Scott Comulada, DrPh, is an Associate Professor-in-Residence at the UCLA Department of Psychiatry and Biobehavioral Sciences with a secondary appointment in the Department of Health Policy and Management. He is our Methods Core Co-Director and an Analytic Core Project Lead for the Adolescent Trials Network U19 (ATN CARES). One childhood hobby, in particular, hinted at his future career path in behavioral research and statistics. Scott was fascinated by insects at an early age, sitting and recording their behavior and travel patterns in a notebook in his backyard. It is worth noting a similar inclination towards entomology as Gary Larson, the “Far Side” cartoonist which may have also hinted at his aspiration for cartooning. He had a brief stint as a cartoonist for the Daily Bruin while studying biostatistics at UCLA that featured a main character named “Jae”. Rumor has it that the name was inspired by the Methods Core Associate Director (Sung-Jae Lee). Eventually, Scott realized it was much easier to be a researcher than to be funny on a regular basis. The rest is history.
A career in public health was heavily influenced by Scott’s parents who always emphasized the rewards of a career in service, especially in the health field as Scott’s father was a dentist and his mother was a nurse. Scott’s public health service began as a statistician, pursuing graduate studies in biostatistics focused on longitudinal data analysis, shaped by collaboration on HIV studies that collected intervention data over time and Dr. Robert Weiss, one of his favorite mentors. While providing statistical support on large-scale HIV studies, Scott became increasingly interested in the data collection process. This led to his current research portfolio of projects that incorporate mHealth data collection systems and tools into behavioral interventions. Specifically, he looks for ways to improve mHealth systems to collect new types of data and provide new functionality to enhance behavioral interventions. Scott recently completed a pilot study in South Africa where an mHealth system was developed to monitor the linkage of newly-diagnosed people living with HIV (PLH) to care. The system prompted follow-up by community health workers when PLH failed to link to care.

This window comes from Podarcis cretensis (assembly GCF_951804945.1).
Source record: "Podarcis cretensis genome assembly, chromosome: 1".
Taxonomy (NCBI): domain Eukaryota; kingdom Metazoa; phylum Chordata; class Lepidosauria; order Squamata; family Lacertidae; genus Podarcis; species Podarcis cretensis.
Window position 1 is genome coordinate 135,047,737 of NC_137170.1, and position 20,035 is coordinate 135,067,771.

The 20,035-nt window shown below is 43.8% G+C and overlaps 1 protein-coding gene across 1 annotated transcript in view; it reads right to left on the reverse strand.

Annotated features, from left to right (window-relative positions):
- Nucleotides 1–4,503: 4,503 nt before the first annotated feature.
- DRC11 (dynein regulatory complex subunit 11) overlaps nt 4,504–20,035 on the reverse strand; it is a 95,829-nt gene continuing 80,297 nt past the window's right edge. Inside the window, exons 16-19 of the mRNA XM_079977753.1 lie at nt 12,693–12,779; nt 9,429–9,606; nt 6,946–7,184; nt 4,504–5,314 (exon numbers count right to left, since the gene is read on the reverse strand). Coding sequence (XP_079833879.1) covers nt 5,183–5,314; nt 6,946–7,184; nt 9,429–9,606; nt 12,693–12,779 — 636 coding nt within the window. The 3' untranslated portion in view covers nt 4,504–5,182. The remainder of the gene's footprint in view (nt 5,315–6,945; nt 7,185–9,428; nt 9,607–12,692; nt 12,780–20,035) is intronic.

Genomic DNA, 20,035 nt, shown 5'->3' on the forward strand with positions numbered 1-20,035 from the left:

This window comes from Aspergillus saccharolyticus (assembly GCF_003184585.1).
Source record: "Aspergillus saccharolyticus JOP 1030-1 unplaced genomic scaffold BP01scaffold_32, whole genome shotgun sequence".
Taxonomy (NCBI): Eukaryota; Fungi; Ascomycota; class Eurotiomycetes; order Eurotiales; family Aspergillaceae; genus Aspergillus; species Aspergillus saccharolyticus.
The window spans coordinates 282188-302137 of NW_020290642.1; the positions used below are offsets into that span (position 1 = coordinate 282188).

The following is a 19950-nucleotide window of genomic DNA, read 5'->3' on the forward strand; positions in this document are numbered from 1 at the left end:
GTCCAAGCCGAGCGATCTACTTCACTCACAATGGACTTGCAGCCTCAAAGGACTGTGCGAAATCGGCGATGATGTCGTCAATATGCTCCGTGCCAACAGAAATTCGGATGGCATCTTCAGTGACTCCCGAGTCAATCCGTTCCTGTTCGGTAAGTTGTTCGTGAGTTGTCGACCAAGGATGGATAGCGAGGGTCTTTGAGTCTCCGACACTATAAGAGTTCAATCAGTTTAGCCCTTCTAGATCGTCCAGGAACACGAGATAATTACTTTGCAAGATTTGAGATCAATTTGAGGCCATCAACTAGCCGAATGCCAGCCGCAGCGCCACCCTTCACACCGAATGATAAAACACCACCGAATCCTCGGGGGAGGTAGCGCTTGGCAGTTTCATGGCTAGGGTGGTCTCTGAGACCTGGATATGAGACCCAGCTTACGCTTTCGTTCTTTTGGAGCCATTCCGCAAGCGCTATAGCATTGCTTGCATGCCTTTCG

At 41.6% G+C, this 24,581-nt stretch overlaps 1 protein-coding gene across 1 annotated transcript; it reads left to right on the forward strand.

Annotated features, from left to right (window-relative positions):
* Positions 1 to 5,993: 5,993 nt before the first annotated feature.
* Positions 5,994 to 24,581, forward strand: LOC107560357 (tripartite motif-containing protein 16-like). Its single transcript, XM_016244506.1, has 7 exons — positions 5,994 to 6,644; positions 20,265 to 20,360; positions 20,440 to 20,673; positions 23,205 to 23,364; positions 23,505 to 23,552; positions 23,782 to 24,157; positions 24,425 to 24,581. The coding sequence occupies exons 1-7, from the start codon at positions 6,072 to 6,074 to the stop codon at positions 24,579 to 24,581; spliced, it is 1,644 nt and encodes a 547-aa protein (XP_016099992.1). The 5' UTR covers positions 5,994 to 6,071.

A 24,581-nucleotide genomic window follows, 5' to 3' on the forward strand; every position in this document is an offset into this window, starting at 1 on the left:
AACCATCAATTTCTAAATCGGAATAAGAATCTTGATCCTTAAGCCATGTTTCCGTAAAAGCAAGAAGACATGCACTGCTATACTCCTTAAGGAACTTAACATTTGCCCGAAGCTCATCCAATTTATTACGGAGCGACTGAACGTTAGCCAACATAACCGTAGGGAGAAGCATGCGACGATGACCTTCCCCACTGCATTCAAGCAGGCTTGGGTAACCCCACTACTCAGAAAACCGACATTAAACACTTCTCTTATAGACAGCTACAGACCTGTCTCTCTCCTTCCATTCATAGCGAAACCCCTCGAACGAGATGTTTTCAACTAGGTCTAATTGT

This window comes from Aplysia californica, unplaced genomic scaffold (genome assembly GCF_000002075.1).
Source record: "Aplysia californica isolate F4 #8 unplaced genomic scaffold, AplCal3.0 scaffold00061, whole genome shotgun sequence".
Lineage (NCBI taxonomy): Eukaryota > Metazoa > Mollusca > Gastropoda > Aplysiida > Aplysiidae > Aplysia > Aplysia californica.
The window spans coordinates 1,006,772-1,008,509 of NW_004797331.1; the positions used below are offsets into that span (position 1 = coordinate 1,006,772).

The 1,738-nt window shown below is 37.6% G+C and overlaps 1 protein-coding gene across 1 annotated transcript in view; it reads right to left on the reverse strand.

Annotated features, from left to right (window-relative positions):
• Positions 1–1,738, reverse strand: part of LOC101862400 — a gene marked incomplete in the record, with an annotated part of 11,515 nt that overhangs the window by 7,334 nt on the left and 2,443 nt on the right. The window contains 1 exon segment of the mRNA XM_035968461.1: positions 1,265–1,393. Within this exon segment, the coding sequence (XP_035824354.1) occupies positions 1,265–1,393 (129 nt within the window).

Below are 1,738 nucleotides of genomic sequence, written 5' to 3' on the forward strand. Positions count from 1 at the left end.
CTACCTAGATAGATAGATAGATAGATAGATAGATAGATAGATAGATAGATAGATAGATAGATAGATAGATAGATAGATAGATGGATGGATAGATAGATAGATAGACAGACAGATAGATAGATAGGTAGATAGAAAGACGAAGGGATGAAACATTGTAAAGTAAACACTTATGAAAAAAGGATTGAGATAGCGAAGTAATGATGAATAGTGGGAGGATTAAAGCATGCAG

Outside of work, Scott enjoys spending time with his family, playing the piano, and staying physically active. One of his favorite hobbies is martial arts, probably for the same reason he is drawn to academia. New insight is gained and new skills are developed every time one trains. For his next portfolio of research projects, Scott would like to delve into lifestyle interventions that address physical, mental, and spiritual needs across multiple diseases. He is not sure what role he will play, perhaps as a statistician, mHealth expert, or budding interventionist. There are a few things that Scott does know: a foundation in statistics provides a fantastic foundation to “play in everyone’s backyard”, as aptly stated by John Tukey, a famous statistician. While this applies to data analysis, Scott sees a statistical background as a prerogative to play different roles. He also sees CHIPTS as a valuable gateway to cross-disciplinary research, infrastructure, and some pretty large backyards.
Each month, we’re featuring a member of our CHIPTS family and their work! To see past spotlights, check them out on the spotlights tag and make sure to check back to see who we feature next!